Any garden is a good garden for children as long as it’s safe. Safety in a garden cannot be absolute, but as designers we have to avoid deep water with dangerous edges, the most poisonous of plants and unguarded drops on sloping gardens. The best way, if you are designing a pond in a garden with children, is to put a safety grate over it. For older children, with a degree of water competence you could design a pond with shallow sides that are easy to get out of. Whilst it is not possible to avoid poisonous plants altogether, as there are so many of them, I would avoid plants such as Laburnum and Yew in a garden for children, but the only way to keep children safe is to teach them not to pick and eat anything from the garden unless supervised. Greenhouses or cold-frames have to be placed with care, and terraces made safe with walls, fences, rails or planting.
However, gardens are undoubtedly good for children – they provide fresh air, play opportunities, contact with green spaces and opportunities for exercise, exploration, adventure and stretching the imagination.
I say any garden is good for children, but there are many design elements we can bring in to expand all these imaginative and play opportunities. We can, of course, put in play equipment, such as trampolines, swings and climbing frames, but we can make the natural spaces varied and exiting offering vast opportunities for imaginative play including building dens in shrubs, making mud pies in mud patches, climbing trees, making amphitheatres in clearings between shrubs and trees, jungles amongst more exotic plantings and magical spaces using ‘fairy-tale’ planting of small plants at a child’s level, wooden mushrooms, play-houses if nicely designed and sandpits. A lawn is a good space for ball games and running around, but offering planting of different shapes, sizes textures and colours is important too, to stimulate children’s senses and imaginations – even scents, provided, for instance by herbs can enhance a child’s experience in a garden. Water in the form of a hose, tap, paddling pool or sink or bowl in a garden can make for a great play experience, as long as young children are supervised. And, of course, children can benefit greatly from having the chance to grow their own plants from seed. Sunflowers, potatoes (from seed potatoes), runner beans, courgettes, pumpkins, sweet peas and nasturtiums are all good plants for children to grow and having their own patch to dig can be a great way of introducing the next generation to the joys of gardening as well as educating them about where food comes from and how plants grow.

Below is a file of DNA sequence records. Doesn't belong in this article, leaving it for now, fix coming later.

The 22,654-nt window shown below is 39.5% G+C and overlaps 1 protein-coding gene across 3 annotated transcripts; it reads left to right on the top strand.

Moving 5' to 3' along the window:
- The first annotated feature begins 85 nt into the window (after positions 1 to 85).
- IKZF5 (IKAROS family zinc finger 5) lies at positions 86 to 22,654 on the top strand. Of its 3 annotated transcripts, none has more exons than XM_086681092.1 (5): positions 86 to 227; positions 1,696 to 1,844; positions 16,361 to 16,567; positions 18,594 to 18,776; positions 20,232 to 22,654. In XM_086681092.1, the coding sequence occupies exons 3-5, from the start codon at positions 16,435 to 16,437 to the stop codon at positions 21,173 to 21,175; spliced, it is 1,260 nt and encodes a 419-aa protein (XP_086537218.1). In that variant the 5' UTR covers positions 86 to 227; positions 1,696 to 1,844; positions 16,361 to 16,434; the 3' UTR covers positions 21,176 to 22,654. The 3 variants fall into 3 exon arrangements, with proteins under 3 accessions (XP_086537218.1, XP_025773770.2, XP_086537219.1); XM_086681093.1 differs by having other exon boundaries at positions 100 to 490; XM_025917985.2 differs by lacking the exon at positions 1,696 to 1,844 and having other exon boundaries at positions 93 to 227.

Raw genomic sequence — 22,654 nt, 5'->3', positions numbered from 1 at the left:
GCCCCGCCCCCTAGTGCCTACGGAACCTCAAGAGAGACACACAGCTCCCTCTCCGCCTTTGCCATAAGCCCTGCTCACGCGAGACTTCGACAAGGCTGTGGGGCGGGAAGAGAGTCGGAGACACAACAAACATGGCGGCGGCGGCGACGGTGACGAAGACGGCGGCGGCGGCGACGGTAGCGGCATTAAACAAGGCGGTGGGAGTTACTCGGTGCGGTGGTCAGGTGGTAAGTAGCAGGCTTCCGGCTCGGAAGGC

I started by saying any garden is a good garden for children. Their experience can be greatly enhanced, however, by good design aimed at them, but I said this, because I don’t believe that for a garden to be good for children it needs to be given over to them and full of play equipment. If a garden is well designed I believe it can be just as enjoyable and beautiful for adults as for the children, and it is good for children to share their space with adults and appreciate plants (rather than walk all over them and destroy them), and gardens can instil a respect and love of the natural environment as well as provide play opportunities, if designed well.